To be poor and a person of colour in the United States all too often means living with energy poverty and its associated health effects. A Brooklyn-based business founded by the son of Guyanese immigrants is working to change that reality, one building at a time.
“Roughly a third of U.S. households have trouble paying energy bills,” writes the Washington Post, citing the U.S. Energy Information Administration. “Wealth disparities and decades of racist housing policies mean that Black and Latino/Latina Americans are disproportionately likely to live in homes with broken or inefficient HVAC [heating, ventilating, and air conditioning] equipment that is more expensive to operate.”
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Such sub-par equipment is more than just a blow to the pocketbook: entire neighbourhoods filled with buildings that house aging or shoddy gas and oil furnaces now constitute a public health crisis. “Ozone and lung-irritating particles from buildings are the nation’s biggest cause of premature death from air pollution,” the Post reports, citing a recent study from the Massachusetts Institute of Technology.
And with much of the U.S. energy grid still running on fossil power, even the most efficient of HVAC systems is part of a rising environmental crisis, with almost 33% of the country’s emissions coming from the energy used to operate, heat, and cool buildings.
Enter Donnel Baird, the 40-year-old founder of Brooklyn-based BlocPower. In the 10 years since its founding, his company “has brought clean energy to more than 1,100 low-income buildings across the New York area,” writes the Post.
Growing up in the 1980s in Bedford–Stuyvesant, a Brooklyn neighbourhood with a reputation for both civil rights activism and poverty, high addiction rates, and predatory property owners, Baird saw first-hand the struggles that have too long attended being Black and poor in America.
After many years away (his family later moved to Atlanta while he went on to study social justice Duke University as a scholarship student), Baird returned to New York, working first as a community organizer and then for the U.S. Department of Energy, helping to retrofit low-income houses. During that time he also earned a business degree at Columbia, and watched Al Gore’s An Inconvenient Truth—twice.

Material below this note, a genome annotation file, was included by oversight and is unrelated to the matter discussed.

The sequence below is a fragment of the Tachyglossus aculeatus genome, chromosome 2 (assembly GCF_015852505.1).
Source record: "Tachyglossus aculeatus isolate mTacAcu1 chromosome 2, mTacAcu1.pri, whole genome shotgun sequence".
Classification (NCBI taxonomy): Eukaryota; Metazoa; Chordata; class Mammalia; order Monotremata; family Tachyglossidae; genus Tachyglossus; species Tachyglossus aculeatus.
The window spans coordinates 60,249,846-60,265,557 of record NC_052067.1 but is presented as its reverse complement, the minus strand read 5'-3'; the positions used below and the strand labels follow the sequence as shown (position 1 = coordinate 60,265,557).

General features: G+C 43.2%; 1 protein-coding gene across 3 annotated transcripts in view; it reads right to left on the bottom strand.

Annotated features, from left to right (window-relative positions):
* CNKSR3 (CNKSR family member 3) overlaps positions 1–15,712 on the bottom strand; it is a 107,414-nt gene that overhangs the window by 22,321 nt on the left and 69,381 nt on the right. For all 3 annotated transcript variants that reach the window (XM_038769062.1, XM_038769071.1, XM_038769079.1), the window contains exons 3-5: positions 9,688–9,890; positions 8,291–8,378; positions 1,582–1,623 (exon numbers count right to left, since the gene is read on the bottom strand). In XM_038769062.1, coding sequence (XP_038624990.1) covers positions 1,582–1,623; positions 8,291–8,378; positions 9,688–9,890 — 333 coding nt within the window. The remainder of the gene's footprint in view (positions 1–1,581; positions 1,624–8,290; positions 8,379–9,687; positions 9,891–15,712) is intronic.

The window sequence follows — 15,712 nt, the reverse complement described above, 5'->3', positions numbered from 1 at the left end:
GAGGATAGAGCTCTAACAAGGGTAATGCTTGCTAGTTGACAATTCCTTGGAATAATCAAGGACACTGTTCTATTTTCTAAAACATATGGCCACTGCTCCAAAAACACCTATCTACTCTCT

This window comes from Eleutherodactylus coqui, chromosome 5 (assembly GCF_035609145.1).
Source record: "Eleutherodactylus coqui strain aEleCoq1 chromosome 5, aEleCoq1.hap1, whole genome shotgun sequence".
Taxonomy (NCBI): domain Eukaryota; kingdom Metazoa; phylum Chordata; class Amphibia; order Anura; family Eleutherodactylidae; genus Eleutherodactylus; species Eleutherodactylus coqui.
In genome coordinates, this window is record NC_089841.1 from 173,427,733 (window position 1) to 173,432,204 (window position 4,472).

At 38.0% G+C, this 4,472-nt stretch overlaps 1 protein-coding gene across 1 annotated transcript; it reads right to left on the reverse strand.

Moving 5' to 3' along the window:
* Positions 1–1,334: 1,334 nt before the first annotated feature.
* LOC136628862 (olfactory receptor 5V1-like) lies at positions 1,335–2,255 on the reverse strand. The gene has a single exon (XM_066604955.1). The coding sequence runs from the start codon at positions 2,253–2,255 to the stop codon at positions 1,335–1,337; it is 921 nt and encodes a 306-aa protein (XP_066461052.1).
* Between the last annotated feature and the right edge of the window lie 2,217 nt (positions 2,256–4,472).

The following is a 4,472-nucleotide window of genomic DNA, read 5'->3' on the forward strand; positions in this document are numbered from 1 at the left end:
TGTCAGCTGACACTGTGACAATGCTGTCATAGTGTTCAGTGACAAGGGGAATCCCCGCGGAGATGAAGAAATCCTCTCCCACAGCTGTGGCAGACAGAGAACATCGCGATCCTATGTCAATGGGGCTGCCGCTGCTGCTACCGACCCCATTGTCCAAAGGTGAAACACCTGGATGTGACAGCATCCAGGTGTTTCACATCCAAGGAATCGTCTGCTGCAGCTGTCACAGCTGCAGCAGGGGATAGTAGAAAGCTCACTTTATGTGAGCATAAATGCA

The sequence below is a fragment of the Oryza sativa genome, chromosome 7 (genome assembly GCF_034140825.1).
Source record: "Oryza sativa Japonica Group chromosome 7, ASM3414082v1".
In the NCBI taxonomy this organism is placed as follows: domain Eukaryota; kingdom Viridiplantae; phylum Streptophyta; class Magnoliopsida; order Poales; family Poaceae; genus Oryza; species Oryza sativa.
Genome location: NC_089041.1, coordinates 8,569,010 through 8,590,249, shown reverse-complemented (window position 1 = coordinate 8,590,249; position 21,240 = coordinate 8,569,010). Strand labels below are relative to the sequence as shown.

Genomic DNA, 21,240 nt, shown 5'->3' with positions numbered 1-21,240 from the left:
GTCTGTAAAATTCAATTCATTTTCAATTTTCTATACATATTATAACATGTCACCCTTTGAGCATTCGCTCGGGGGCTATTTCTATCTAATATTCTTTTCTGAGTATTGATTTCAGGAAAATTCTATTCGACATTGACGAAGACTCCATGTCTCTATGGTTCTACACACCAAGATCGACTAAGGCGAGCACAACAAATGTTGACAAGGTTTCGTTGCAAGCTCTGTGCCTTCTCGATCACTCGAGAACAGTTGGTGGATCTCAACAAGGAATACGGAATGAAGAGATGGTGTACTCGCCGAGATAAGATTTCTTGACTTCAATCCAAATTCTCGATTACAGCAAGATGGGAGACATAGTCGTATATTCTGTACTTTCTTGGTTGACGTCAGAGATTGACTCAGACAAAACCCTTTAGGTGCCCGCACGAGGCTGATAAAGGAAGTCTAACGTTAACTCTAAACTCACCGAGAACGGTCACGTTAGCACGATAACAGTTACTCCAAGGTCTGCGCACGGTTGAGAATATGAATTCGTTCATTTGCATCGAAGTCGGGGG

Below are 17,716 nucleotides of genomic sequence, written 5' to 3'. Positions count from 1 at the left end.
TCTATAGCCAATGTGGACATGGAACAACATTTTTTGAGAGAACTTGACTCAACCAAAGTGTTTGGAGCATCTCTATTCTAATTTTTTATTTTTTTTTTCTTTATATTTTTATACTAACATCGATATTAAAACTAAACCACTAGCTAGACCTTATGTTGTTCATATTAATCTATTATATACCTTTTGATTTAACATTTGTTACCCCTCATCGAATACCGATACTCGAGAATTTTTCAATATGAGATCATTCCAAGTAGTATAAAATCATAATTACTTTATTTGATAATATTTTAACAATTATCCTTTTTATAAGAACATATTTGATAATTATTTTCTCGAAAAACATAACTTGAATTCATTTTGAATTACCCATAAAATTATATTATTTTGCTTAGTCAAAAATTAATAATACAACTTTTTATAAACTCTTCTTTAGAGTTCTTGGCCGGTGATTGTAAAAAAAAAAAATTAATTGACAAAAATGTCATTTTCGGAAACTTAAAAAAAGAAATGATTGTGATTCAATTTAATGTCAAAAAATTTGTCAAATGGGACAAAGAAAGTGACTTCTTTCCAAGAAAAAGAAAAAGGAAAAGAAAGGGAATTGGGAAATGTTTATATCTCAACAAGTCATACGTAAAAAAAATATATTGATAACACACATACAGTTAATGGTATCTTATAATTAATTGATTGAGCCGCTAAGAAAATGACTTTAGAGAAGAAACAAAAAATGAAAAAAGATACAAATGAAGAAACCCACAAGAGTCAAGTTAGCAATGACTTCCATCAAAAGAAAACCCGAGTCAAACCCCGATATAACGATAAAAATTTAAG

Knowing that the upfront costs of technologies like heat pumps, solar panels, and smart thermostats are out of reach for poor Americans, Baird understood that he needed to build a company “that could raise huge amounts of capital and use it to finance green retrofits in low-income buildings.” He also knew he could raise that capital if he could show investors they could actually make money on the savings accrued on utility bills.
So Baird explained to prospective investors that “he would audit families’ energy use” and “partner with the high-tech architecture firms that small homeowners usually couldn’t afford, using tools such as 3D scans and digital models to bring down construction costs,” the Post writes.
“He would forge agreements with utilities and cities that would enable him to earn even more money by helping those institutions meet their emissions reduction goals. And he would provide job training to residents in the communities he served, to ensure that the benefits of each project lasted long after the work was complete.”
The pitch was so effective that it gained the attention of the White House, and Baird had to skip his final exams to answer an invite to give a presentation there. The moment of truancy “turned out to be the right decision,” the Post notes. “He walked away with a US$2 million contract from the Energy Department.”
Now, Baird is eyeing an expansion to dozens more cities, including Philadelphia, Milwaukee, and Oakland. “Working building by building, block by block, he aims to address injustice and help save the planet,” says the Post.
“I have to find a way in the real world to come up with a plan that is going to preserve the life chances for myself and my children and my grandchildren,” Baird said.
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